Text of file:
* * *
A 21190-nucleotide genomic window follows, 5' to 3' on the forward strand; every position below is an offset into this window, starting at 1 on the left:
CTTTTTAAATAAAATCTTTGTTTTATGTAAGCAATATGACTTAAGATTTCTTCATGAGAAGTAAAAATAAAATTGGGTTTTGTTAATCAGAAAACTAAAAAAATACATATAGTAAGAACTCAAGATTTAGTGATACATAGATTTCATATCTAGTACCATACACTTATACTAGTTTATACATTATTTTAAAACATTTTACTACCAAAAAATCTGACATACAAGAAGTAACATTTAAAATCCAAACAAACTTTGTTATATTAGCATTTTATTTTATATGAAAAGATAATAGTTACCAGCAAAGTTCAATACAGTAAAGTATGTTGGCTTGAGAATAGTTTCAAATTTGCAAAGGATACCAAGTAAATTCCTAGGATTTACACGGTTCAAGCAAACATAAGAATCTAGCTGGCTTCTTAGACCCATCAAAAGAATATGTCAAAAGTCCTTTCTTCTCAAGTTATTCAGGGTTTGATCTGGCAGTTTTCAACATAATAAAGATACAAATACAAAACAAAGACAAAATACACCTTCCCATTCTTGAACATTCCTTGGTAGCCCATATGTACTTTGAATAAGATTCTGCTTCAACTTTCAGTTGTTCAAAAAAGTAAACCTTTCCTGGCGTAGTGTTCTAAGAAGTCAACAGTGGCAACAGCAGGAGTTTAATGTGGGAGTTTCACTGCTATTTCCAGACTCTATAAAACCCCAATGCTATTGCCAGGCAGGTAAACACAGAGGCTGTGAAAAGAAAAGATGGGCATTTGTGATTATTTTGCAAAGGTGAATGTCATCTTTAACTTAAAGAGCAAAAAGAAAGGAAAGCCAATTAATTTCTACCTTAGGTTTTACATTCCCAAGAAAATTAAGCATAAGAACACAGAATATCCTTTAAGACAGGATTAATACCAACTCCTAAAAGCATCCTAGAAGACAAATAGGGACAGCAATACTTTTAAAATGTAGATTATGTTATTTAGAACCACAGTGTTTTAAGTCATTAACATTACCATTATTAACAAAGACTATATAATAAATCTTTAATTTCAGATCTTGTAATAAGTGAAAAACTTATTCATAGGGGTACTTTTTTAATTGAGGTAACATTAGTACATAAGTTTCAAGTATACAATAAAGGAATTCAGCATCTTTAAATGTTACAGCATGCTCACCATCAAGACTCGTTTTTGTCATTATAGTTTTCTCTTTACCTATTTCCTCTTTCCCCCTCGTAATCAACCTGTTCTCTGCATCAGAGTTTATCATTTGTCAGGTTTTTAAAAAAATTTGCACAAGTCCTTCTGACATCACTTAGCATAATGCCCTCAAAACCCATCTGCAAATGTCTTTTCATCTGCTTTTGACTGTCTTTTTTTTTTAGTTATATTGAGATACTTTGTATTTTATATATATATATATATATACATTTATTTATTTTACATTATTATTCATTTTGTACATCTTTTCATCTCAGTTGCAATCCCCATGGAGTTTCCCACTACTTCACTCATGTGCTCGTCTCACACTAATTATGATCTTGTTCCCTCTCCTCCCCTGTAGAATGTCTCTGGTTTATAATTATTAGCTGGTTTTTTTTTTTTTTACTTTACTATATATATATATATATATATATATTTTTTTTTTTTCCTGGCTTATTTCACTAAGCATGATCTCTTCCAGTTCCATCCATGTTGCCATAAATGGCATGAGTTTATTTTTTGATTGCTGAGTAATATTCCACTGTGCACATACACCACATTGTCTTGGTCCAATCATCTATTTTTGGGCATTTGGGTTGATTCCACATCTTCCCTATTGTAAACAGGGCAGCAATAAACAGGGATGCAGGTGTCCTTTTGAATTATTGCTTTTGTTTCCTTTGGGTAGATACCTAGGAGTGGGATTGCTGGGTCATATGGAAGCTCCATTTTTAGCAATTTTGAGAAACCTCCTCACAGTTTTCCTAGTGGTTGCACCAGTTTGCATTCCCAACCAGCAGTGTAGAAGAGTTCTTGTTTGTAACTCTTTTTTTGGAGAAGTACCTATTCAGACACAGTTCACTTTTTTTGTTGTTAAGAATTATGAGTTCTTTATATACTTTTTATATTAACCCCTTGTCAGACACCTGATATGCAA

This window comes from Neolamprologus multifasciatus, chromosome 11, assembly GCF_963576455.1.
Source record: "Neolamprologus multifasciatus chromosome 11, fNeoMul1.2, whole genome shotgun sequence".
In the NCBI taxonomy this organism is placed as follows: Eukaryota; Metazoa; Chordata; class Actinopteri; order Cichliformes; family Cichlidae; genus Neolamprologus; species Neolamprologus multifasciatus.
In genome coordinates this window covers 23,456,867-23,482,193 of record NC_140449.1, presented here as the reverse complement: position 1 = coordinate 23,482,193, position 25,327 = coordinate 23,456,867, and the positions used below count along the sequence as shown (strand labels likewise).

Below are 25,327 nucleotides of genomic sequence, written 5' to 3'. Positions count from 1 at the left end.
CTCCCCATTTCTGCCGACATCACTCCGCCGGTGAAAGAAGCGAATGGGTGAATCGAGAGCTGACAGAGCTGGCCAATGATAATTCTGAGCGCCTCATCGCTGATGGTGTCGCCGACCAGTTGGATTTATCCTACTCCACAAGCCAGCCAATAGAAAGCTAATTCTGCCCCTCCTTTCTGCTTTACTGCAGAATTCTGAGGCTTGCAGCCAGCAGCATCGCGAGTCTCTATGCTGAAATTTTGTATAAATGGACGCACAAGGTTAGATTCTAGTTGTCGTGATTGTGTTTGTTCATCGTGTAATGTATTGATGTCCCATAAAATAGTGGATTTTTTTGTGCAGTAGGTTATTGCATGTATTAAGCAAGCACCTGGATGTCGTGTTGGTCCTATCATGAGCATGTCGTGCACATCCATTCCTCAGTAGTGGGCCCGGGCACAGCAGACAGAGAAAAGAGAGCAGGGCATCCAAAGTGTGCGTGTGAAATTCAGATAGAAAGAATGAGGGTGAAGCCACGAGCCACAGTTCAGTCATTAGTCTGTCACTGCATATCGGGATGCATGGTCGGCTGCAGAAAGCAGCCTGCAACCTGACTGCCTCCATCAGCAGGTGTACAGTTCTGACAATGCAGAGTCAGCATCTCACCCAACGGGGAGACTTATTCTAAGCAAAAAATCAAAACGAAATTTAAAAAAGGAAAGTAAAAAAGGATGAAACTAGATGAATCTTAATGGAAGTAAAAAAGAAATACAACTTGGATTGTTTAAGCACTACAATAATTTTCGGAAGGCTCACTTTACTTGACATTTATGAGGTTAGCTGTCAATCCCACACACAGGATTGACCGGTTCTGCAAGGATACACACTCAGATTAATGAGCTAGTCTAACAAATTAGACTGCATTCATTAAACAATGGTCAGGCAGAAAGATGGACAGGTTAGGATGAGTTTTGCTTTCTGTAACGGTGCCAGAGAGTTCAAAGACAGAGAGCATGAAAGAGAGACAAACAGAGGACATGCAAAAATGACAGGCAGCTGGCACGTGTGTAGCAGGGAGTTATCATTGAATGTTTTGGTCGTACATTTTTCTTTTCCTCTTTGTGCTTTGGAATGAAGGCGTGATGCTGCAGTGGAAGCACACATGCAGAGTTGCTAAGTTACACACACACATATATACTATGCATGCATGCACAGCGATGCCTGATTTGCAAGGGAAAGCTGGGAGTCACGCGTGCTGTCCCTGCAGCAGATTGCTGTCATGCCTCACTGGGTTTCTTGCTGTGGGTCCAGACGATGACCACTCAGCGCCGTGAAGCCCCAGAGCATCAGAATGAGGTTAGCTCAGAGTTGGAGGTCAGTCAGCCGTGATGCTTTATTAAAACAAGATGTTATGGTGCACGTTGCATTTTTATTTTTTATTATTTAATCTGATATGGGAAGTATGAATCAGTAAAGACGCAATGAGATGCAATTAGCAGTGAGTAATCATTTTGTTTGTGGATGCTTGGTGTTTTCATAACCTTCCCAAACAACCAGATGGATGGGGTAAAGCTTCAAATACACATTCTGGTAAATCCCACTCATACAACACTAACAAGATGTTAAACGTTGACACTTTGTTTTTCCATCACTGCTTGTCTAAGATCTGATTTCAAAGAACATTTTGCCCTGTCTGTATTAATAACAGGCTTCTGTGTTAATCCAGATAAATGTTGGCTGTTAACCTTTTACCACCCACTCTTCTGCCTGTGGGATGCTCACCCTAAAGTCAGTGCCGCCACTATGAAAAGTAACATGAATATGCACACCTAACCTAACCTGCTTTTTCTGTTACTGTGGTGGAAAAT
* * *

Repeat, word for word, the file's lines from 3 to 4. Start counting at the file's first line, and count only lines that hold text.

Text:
This window comes from Neolamprologus multifasciatus, chromosome 11, assembly GCF_963576455.1.
Source record: "Neolamprologus multifasciatus chromosome 11, fNeoMul1.2, whole genome shotgun sequence".